In a new article up on GoNOMAD, writer Michael Cook talks about his trip to Kyrgyzstan, a country which few travelers think of going to. Cook went hiking through the mountains and did what is a called a “Yurt-Stay”. A Yurt is like a tent that the locals live in up in the mountains. Here is a selection from the article.
Kyzart Pass is a 3000-meter-high (9,842 ft.) gap in the mountains of central Kyrgyzstan. Beka and I would hike it that day, covering ten mountainous miles before coming to our home for the night.
Herds of cattle and horses and flocks of sheep ignored us as they roamed the brown hills. We hiked alone, but tents could be seen on distant slopes and on the trails that skirted the hills we met shepherds on horseback. Beka stopped to chat and give out cigarettes.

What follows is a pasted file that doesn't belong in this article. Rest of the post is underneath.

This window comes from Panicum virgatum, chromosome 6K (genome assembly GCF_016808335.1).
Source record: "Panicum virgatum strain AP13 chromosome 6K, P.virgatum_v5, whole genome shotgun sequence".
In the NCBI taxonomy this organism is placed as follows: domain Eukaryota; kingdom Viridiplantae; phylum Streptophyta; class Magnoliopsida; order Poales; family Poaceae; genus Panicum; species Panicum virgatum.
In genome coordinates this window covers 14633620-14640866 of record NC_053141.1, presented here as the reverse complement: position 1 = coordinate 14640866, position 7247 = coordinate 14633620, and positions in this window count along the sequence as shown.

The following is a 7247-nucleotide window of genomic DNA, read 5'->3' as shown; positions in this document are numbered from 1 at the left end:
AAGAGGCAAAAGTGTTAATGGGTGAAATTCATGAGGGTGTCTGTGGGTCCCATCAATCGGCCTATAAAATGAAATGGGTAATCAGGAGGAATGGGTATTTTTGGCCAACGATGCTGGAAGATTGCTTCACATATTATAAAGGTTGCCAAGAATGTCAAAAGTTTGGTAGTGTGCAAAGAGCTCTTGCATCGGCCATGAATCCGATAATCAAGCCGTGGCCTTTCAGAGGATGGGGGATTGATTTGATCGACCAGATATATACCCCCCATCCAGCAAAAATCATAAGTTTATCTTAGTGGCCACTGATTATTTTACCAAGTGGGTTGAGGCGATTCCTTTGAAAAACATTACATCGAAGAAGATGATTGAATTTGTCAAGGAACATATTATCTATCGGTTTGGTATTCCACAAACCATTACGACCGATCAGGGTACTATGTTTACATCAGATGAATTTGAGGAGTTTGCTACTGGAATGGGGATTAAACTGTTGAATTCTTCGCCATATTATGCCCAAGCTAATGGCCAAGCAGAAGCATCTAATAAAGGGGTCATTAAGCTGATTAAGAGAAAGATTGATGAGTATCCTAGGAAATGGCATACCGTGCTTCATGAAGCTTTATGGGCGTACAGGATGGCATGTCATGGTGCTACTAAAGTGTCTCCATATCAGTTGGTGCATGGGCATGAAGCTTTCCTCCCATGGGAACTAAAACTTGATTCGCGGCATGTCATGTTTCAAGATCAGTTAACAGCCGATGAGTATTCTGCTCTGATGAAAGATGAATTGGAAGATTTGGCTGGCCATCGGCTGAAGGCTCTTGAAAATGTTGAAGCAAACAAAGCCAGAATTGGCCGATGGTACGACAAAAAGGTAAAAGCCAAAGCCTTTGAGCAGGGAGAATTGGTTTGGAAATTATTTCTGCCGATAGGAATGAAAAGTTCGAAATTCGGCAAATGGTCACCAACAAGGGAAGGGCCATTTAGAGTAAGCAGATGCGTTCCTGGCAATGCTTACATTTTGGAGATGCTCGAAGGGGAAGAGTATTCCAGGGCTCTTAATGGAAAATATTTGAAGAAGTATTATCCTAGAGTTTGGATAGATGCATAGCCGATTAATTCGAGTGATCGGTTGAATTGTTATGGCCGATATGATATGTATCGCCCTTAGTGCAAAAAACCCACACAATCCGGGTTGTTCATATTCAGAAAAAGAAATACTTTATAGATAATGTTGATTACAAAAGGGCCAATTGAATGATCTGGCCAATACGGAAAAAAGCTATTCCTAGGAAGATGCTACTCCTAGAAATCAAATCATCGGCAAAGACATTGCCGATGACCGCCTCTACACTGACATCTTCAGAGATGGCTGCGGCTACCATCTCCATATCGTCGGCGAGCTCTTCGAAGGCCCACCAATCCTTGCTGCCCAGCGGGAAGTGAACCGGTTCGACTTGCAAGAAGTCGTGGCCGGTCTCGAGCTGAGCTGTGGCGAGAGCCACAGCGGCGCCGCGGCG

I’d met the 23-year-old Beka the day before. He was my guide on our hike, the ultimate destination of which was Lake Son Kul.
Beka speaks his native Kirghiz as well as Russian, English, Urdu, and Farsi. Like any pair of twenty-something guys we spent much of our time talking about girls.
By early afternoon we’d forded our first stream and home was in sight. The altitude had begun to wear on me and we paused.
I offered Beka my water but he refused. “No, I want kymyz.”
Kymyz, or fermented mare’s milk, is a traditional drink in the mountain pastures, or jailoos.
“Is it that good?” I asked.
“Mm…” Beka licked his lips, “You can’t get it in the towns. They add water to it. It’s not the same. Come on.” Beka stood, motivated by his thirst, “Let’s go.”
You can read the rest of the adventure on GoNOMAD.com